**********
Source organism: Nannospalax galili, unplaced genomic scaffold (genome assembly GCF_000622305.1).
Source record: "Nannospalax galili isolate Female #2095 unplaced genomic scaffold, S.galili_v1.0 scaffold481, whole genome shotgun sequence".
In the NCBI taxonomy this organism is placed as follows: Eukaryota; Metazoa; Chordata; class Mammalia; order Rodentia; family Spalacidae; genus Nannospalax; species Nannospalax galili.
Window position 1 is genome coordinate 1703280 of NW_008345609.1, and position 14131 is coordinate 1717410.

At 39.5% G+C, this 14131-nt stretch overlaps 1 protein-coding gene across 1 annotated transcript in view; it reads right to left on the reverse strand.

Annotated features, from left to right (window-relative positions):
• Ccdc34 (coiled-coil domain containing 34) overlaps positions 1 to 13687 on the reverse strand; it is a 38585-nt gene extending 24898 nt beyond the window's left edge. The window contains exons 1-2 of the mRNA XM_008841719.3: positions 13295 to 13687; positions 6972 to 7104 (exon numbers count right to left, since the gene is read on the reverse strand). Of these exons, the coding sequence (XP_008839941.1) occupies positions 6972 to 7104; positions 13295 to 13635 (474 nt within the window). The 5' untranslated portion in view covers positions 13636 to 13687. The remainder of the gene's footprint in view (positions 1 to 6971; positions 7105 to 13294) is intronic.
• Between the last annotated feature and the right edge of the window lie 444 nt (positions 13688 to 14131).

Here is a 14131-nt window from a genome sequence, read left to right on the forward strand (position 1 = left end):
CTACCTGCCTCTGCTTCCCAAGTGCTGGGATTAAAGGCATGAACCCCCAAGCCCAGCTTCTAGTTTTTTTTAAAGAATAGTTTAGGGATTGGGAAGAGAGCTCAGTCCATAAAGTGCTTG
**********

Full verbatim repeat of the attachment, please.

Source organism: Nannospalax galili, unplaced genomic scaffold (genome assembly GCF_000622305.1).
Source record: "Nannospalax galili isolate Female #2095 unplaced genomic scaffold, S.galili_v1.0 scaffold481, whole genome shotgun sequence".
In the NCBI taxonomy this organism is placed as follows: Eukaryota; Metazoa; Chordata; class Mammalia; order Rodentia; family Spalacidae; genus Nannospalax; species Nannospalax galili.
Window position 1 is genome coordinate 1703280 of NW_008345609.1, and position 14131 is coordinate 1717410.

At 39.5% G+C, this 14131-nt stretch overlaps 1 protein-coding gene across 1 annotated transcript in view; it reads right to left on the reverse strand.

Annotated features, from left to right (window-relative positions):
• Ccdc34 (coiled-coil domain containing 34) overlaps positions 1 to 13687 on the reverse strand; it is a 38585-nt gene extending 24898 nt beyond the window's left edge. The window contains exons 1-2 of the mRNA XM_008841719.3: positions 13295 to 13687; positions 6972 to 7104 (exon numbers count right to left, since the gene is read on the reverse strand). Of these exons, the coding sequence (XP_008839941.1) occupies positions 6972 to 7104; positions 13295 to 13635 (474 nt within the window). The 5' untranslated portion in view covers positions 13636 to 13687. The remainder of the gene's footprint in view (positions 1 to 6971; positions 7105 to 13294) is intronic.
• Between the last annotated feature and the right edge of the window lie 444 nt (positions 13688 to 14131).

Here is a 14131-nt window from a genome sequence, read left to right on the forward strand (position 1 = left end):
CTACCTGCCTCTGCTTCCCAAGTGCTGGGATTAAAGGCATGAACCCCCAAGCCCAGCTTCTAGTTTTTTTTAAAGAATAGTTTAGGGATTGGGAAGAGAGCTCAGTCCATAAAGTGCTTG